“Preditors”—that’s the term writers have been using for publishing scams (funny pun, huh?). With the advent of the interwebz, back in the heady days of dial-up modems, limited internet time, and AO-Hell, these scams weren’t as widely panned by legit writing sites. Or maybe I was too young to have found legit writing sites.
And I have to tell you, there was one time where I got suckered. Hard core.
Sure, I was a sophomore in high school, thought I was the shit as far as writing went, because all of my English teachers loved me. For one assignment, we were supposed to write a poem based on Langston Hughes’ famous poem, “Dream Deferred.” My version of the poem, which I not-so-cleverly titled, “Dream Unsung,” was written during the watercolor portion of my 4th period art class (probably why I kinda’ suck at watercolors now).
I read it in front of the class, sure of my genius, to the smattering of applause from my classmates and the praise of my English teacher. I don’t remember how I got it into my head that I should try to publish it, but somehow I found my way to The Poetry Guild, or The Poet’s Guild or something similar. I submitted my little craptastic poem to their online site, only to get an email message with glowing praise. We love it! It’s great! It’s the bees knees! We want to publish you!
Now send us only $25 and you can get a copy of the poetry book. For $50, we’ll give you a copy with your poem on the front page!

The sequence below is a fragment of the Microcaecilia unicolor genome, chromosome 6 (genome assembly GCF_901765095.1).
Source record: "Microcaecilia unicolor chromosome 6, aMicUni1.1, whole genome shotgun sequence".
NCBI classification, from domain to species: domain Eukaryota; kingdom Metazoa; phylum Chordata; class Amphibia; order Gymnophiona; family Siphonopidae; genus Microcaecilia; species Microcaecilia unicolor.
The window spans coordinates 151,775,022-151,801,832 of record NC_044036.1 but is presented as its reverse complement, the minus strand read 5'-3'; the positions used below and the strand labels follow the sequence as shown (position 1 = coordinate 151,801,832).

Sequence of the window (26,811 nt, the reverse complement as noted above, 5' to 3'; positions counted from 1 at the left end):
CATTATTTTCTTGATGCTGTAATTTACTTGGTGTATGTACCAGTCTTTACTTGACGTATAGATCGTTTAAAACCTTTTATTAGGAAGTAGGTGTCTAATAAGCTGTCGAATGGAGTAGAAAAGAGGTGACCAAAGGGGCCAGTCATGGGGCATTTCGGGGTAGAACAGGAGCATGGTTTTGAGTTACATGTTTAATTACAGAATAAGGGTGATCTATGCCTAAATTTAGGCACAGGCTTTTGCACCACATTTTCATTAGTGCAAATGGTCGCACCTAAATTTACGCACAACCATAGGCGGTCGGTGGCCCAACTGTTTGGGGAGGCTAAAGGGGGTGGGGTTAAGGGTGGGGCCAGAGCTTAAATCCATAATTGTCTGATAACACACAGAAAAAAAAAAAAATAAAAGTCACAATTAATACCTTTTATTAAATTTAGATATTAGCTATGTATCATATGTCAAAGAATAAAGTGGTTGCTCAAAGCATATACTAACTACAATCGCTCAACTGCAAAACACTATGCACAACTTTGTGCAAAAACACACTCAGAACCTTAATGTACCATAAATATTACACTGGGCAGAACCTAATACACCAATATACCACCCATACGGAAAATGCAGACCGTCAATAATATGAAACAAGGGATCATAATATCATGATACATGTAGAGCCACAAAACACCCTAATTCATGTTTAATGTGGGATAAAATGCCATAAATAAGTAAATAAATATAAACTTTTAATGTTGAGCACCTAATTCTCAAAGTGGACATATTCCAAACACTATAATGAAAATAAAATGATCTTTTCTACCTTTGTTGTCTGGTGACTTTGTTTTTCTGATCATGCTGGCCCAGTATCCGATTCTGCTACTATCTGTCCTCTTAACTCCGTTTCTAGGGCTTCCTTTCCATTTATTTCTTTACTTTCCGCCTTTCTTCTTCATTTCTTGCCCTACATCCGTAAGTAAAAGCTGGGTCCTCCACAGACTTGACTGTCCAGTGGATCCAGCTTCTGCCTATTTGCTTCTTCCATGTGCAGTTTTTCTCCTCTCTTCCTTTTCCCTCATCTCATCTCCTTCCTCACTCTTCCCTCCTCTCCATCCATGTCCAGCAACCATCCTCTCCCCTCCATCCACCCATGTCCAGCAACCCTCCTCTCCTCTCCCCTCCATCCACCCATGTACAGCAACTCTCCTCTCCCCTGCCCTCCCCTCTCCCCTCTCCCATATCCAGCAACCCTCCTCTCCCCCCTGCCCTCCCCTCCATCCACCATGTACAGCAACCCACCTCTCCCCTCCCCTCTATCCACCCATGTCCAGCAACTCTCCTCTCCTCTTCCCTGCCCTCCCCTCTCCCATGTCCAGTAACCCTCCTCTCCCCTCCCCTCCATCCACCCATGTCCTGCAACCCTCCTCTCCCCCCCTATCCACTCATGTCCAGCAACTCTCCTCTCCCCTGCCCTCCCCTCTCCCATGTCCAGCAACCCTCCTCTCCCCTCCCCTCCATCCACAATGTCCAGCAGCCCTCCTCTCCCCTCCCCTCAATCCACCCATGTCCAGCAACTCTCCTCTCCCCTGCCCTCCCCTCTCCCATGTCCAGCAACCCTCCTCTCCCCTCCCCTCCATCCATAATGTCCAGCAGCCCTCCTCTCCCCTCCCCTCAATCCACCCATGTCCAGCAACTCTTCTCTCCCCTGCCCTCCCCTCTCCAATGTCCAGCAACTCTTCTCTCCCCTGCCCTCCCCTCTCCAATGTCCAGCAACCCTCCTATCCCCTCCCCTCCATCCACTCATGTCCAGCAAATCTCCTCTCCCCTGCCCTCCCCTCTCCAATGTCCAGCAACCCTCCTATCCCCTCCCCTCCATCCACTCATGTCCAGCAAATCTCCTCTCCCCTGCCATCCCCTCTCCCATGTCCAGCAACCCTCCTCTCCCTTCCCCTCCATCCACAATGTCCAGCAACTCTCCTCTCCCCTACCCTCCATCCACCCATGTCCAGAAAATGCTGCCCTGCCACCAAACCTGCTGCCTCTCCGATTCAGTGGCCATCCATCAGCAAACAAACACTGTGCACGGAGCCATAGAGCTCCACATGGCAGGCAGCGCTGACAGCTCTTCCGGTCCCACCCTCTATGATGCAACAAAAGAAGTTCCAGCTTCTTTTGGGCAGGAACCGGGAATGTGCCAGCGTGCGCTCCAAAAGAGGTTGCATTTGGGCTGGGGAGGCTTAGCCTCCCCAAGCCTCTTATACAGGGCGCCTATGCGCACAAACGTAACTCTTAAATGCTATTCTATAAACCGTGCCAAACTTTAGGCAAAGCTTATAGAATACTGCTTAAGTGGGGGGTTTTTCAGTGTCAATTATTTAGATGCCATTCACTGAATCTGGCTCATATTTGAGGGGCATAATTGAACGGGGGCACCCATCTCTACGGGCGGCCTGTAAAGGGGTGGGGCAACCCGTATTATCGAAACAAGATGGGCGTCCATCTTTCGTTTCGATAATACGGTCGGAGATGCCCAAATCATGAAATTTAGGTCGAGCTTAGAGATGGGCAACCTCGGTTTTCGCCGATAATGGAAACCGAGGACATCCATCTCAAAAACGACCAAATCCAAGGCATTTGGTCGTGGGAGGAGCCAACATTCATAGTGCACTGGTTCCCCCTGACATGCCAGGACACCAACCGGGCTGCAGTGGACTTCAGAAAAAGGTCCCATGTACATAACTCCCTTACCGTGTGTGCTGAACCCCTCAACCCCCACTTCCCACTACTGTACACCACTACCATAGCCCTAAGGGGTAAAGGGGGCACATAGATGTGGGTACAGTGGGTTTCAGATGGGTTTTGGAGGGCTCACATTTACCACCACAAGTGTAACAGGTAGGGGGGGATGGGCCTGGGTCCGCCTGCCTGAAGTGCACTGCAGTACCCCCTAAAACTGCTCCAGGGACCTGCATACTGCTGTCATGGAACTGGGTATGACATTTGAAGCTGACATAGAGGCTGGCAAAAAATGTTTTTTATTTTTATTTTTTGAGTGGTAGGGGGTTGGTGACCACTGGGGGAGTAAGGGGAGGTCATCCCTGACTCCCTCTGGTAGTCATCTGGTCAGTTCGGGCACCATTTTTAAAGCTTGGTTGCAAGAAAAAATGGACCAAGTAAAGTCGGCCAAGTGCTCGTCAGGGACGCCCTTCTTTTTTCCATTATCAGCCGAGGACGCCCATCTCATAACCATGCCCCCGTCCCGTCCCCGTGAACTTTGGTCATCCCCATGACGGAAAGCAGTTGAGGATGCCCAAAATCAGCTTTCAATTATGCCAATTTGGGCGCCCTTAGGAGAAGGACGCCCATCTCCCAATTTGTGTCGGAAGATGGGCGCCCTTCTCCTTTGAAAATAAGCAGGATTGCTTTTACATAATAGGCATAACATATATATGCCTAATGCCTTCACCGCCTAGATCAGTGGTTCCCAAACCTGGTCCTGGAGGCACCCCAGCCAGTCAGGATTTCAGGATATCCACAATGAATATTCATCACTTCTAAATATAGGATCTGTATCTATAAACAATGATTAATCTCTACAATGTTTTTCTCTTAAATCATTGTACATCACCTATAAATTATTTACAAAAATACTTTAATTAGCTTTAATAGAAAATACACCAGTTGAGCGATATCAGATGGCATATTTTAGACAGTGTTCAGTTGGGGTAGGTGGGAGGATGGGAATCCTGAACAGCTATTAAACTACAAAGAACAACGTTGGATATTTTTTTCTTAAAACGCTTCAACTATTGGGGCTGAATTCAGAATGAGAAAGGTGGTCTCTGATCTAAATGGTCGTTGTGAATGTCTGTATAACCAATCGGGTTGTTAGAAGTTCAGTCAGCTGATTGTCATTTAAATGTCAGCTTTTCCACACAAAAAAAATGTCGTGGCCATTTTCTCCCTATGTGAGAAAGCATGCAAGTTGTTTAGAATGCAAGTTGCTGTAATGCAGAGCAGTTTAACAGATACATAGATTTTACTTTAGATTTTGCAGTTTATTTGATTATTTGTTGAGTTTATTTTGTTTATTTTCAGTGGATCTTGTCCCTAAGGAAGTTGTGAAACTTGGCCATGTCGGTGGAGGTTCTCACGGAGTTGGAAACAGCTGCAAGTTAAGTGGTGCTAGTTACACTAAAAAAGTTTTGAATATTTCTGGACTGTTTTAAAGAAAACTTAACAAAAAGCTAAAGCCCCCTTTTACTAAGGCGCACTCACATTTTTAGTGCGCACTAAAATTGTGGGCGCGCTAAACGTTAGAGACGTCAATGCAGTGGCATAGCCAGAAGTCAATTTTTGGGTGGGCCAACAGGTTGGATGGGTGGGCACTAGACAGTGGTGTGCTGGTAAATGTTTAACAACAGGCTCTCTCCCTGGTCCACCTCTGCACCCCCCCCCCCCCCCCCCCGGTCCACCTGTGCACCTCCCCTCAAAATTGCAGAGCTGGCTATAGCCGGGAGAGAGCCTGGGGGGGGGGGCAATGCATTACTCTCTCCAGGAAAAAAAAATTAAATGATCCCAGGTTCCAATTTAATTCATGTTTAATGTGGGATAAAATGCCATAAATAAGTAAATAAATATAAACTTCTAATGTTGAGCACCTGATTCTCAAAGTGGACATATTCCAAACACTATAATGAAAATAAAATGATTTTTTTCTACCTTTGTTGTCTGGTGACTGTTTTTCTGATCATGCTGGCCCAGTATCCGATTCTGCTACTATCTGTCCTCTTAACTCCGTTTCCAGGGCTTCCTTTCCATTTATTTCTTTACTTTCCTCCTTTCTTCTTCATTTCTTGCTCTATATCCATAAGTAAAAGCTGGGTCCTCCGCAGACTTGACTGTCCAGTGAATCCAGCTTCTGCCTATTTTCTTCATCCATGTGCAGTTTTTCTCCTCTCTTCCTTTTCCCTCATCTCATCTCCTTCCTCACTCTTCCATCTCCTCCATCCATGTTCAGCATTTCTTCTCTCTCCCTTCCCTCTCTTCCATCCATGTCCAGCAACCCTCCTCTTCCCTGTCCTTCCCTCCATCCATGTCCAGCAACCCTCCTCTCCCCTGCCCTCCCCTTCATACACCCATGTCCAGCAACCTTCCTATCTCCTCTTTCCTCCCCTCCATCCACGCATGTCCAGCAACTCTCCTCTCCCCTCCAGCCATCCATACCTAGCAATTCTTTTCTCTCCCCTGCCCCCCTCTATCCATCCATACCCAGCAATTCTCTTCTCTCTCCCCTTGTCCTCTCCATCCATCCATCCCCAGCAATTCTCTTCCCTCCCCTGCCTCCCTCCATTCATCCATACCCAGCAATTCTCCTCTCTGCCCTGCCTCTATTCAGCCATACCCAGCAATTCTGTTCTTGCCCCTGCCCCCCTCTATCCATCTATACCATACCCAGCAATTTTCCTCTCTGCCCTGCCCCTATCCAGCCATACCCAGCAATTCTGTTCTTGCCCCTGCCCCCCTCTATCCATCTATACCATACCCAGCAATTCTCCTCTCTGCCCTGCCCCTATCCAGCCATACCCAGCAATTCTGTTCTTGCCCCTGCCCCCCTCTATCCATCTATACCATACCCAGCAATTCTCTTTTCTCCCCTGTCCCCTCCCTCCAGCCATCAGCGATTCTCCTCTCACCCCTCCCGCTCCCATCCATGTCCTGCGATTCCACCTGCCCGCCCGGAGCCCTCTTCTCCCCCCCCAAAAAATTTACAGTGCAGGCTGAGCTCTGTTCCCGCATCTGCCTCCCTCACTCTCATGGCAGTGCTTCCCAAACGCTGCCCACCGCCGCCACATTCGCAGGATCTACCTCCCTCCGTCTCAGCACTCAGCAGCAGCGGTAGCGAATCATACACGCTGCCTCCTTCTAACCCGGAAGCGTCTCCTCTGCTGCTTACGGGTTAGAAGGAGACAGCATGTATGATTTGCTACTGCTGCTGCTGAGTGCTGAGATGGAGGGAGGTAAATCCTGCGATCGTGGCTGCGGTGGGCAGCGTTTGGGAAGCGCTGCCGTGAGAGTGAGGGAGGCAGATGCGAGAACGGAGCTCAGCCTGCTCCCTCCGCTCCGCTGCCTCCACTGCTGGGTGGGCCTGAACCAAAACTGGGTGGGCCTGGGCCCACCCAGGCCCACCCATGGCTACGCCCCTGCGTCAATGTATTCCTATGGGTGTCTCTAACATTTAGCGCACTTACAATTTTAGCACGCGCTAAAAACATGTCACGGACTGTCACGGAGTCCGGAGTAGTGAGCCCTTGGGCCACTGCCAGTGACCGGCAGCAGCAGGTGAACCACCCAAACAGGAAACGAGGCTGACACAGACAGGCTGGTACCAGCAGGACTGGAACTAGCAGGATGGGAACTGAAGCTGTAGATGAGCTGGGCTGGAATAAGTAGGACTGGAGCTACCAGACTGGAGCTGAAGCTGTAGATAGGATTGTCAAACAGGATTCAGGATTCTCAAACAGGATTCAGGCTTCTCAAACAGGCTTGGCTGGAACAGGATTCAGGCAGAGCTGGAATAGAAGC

I can’t remember if my parents were ecstatic, or if they suspected this was less than legit, but I do remember that even my grandmother chipped in moola in order to get a poetry book with my own poem in the front.
When I got it, I was excited. I mean, I was now a Real Published Author. But when I started to read some of the other poems, I thought, “Wow, some of these are really terrible.” Should’ve been a red flag. Out of the 160 poems inside, I liked maybe three or four of them. Some of them had rhyme schemes horrible enough that it would make even my sophomore English teacher fall into a coma. Or at least take up drinking.
I started doing research online, only to find out I’d been scammed. I remember telling my younger sister, who came up with the genius idea to test if this was really a scam. We created 10 different emails, and submitted the worst poems we could. Real “Roses are red, violets are blue, because I’m goddamned depressed” type stuff. And you know what?
They loved every single one.
Even the word-for-word copy of “Little Boy Blue.”
At first, I couldn’t believe that someone would do this to me. Not just to me, but over a hundred other dumbasses. But then I did the math: 160 shmucks + $25-50 a pop = $4,000 to $8,000 – the cost of a shitty hardback book to give to said shmucks = STILL A LOT OF MONEY.
It was my first lesson in the journey to publication: real publishers pay you.
I still have that little crappy hardback poetry book, and every once and a while I’ll take it down from my bookshelf, dust it off, crack it open, and shake my head.